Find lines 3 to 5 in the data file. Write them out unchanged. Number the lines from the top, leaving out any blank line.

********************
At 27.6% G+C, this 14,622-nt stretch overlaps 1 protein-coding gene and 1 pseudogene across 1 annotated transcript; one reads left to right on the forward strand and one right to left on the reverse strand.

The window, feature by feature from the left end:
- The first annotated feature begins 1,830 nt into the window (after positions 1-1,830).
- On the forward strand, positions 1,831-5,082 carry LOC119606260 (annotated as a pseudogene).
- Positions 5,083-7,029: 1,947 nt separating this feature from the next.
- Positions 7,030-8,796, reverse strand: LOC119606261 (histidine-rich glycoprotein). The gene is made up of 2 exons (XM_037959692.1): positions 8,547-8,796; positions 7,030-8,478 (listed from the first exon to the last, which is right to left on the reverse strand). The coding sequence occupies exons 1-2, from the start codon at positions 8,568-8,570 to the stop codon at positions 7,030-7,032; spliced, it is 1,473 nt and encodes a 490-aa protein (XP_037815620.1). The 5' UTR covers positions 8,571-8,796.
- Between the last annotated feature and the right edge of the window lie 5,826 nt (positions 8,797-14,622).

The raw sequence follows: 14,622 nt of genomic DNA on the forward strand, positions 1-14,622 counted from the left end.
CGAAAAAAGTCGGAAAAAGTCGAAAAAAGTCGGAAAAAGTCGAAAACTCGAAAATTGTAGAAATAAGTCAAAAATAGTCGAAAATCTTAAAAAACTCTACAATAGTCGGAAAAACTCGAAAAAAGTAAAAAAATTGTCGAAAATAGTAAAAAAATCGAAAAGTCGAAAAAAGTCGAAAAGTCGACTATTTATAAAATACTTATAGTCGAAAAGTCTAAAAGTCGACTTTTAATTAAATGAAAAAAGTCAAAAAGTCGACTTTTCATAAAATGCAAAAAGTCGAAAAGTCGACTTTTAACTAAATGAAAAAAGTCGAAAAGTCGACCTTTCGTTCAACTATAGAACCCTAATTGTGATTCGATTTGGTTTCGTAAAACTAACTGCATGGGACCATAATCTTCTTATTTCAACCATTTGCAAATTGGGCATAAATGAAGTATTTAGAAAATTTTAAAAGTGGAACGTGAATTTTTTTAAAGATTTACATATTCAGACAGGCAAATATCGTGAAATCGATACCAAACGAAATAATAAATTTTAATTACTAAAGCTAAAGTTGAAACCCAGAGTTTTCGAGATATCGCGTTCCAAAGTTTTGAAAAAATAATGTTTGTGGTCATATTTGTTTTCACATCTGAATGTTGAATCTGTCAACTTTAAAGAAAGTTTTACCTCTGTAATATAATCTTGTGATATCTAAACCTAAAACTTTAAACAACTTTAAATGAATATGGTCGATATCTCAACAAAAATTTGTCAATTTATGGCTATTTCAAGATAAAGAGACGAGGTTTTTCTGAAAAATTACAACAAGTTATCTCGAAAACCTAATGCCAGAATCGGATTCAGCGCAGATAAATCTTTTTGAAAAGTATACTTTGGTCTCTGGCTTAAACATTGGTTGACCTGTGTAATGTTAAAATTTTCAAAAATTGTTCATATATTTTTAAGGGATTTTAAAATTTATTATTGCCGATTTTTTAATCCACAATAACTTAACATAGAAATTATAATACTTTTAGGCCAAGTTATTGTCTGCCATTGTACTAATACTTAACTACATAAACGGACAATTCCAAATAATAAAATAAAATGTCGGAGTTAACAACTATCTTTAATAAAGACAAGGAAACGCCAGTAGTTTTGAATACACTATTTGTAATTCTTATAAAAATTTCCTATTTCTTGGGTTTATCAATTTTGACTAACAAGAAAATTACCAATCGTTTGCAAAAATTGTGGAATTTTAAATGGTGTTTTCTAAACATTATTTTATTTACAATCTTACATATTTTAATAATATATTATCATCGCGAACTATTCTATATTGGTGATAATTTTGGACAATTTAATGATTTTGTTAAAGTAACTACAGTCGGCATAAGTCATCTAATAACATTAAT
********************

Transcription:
- The first annotated feature begins 1,830 nt into the window (after positions 1-1,830).
- On the forward strand, positions 1,831-5,082 carry LOC119606260 (annotated as a pseudogene).
- Positions 5,083-7,029: 1,947 nt separating this feature from the next.